Microdosing: tracing the tracer

In the process of bringing drug candidates and new food ingredients to the market, companies are urgently looking for ways to improve the efficiency of their development process. Microdosing, a technique that involves testing small amounts of products in humans at a very early stage in the development process, may be part of the answer. However, the technique has yet to be applied on a large scale.

TNO is conducting on-site research using an Accelerator Mass Spectrometer (AMS), a tool that supports microdosing studies in humans. This state-of-the-art technology will generate human kinetic data on drug candidates and innovative food ingredients earlier than is currently possible. This will significantly reduce the need for animal testing prior to clinical phases. It also supports TNO’s aim to reduce the cost and duration of drug and food development. TNO is the first organisation in continental Europe to offer these innovative AMS services to pharma, biotech and innovative food companies.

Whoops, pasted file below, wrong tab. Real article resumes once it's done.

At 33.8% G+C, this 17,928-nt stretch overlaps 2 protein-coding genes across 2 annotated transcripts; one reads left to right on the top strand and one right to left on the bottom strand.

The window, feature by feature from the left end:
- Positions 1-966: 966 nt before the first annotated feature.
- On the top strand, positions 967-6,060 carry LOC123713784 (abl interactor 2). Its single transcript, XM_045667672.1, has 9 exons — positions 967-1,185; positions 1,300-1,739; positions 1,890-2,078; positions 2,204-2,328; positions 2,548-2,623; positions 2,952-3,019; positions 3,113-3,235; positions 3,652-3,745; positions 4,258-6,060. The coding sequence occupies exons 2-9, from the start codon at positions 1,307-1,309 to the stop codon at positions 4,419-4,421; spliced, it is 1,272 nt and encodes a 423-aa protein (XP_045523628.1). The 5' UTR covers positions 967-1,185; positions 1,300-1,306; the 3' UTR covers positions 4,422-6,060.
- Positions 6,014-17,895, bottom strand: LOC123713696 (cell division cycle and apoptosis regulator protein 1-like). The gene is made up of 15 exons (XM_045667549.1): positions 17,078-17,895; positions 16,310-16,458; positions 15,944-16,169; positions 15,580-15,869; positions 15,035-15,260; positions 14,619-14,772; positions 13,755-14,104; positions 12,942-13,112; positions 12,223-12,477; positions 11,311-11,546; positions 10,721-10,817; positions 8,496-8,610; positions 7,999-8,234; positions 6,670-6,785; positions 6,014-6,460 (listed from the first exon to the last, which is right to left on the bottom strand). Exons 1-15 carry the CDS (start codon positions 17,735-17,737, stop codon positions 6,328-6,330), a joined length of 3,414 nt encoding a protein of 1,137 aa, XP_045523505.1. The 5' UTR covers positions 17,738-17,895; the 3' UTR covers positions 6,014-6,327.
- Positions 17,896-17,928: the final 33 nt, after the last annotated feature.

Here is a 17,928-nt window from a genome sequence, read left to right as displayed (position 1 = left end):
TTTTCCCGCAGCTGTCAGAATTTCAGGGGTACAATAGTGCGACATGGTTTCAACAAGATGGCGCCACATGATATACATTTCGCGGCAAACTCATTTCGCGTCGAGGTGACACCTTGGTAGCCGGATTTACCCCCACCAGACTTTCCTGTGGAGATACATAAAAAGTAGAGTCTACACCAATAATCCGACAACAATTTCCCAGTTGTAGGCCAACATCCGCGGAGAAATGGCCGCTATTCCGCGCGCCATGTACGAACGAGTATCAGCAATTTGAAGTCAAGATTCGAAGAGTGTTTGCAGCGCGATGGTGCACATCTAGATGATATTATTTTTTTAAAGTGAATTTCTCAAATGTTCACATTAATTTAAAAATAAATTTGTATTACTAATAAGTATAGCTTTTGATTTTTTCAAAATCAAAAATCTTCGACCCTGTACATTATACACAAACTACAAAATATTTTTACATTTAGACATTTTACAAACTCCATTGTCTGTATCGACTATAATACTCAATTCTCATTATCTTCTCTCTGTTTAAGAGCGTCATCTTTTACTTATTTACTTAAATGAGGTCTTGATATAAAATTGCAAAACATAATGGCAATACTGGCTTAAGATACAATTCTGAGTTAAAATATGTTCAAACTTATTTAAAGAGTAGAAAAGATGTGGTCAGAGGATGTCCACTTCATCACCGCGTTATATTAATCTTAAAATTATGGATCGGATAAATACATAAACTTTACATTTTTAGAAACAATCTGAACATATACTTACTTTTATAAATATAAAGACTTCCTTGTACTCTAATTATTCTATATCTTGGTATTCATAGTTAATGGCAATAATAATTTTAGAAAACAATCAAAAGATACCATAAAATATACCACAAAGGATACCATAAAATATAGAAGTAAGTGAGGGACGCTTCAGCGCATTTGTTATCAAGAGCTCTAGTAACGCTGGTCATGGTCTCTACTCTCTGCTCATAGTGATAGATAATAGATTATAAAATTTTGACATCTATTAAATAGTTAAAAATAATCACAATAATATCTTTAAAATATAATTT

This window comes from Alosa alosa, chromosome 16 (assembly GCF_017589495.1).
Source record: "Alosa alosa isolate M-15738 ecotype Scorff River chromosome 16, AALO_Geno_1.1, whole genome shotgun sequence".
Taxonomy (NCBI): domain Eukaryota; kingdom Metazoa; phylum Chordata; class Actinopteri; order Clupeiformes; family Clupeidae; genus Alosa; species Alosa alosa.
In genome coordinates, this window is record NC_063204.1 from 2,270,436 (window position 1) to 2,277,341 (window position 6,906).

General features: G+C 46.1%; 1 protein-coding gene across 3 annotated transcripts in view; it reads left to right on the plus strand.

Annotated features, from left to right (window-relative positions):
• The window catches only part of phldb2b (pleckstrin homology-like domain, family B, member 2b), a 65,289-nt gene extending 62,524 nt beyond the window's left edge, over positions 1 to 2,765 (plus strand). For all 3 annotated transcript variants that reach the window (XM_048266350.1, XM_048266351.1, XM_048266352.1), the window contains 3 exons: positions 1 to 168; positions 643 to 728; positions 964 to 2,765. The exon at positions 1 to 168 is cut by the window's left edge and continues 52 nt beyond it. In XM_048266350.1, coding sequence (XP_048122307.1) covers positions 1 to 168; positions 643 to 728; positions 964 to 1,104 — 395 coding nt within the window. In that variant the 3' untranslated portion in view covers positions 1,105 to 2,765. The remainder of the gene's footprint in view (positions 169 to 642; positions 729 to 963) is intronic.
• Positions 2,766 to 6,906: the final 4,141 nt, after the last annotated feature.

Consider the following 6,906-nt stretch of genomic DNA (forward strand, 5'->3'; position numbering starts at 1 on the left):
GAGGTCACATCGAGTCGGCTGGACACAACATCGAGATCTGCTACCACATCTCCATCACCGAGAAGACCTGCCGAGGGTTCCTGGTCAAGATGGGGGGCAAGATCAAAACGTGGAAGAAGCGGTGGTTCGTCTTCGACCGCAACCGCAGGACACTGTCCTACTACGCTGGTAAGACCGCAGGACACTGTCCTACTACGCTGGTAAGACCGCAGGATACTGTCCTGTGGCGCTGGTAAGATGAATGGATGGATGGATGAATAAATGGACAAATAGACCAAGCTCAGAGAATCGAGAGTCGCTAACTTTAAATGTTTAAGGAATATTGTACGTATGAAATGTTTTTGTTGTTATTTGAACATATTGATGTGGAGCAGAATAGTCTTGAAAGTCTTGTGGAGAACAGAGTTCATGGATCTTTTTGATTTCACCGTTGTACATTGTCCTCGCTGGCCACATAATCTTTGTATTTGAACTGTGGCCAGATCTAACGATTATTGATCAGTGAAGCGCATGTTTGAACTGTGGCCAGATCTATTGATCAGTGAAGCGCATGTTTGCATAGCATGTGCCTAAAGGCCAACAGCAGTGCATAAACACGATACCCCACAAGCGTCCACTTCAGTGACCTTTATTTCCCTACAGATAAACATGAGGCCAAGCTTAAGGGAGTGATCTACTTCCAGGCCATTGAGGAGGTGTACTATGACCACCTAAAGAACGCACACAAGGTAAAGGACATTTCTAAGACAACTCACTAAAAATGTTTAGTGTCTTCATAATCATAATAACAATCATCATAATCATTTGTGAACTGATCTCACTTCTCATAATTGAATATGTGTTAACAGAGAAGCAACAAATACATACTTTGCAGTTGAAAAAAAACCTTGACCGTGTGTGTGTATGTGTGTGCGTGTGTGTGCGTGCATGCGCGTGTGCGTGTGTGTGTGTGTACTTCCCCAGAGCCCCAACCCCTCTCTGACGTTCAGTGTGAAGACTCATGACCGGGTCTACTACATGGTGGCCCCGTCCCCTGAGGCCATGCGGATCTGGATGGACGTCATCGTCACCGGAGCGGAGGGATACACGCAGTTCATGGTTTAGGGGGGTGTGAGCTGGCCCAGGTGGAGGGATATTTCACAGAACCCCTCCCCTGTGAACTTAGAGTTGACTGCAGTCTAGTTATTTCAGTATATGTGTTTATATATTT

Customers will gain the advantages of outsourcing microdosing, toxicological and analytical research to one external partner – TNO. The integrated services, microdosing, toxicological and analytical research, will improve the translational aspects of customers’ preclinical development programs.

Microdosing with the AMS

In microdosing, human volunteers are given a 14C-labeled bioactive ingredient in such a minute dose to keep potential risks to a minimum. Blood is sampled from volunteers at specific time intervals. Scientists then analyse the samples using the AMS. Since the AMS can detect trace amounts of 14C, concentrations of the bioactive and its metabolites are determined and used to obtain the absorption, metabolism and excretion rates. This information is essential for companies to determine the further development of candidate drugs or food ingredients. Thus, microdosing will allow companies to focus their clinical development programmes on those candidates with the most suitable kinetic profile in humans.

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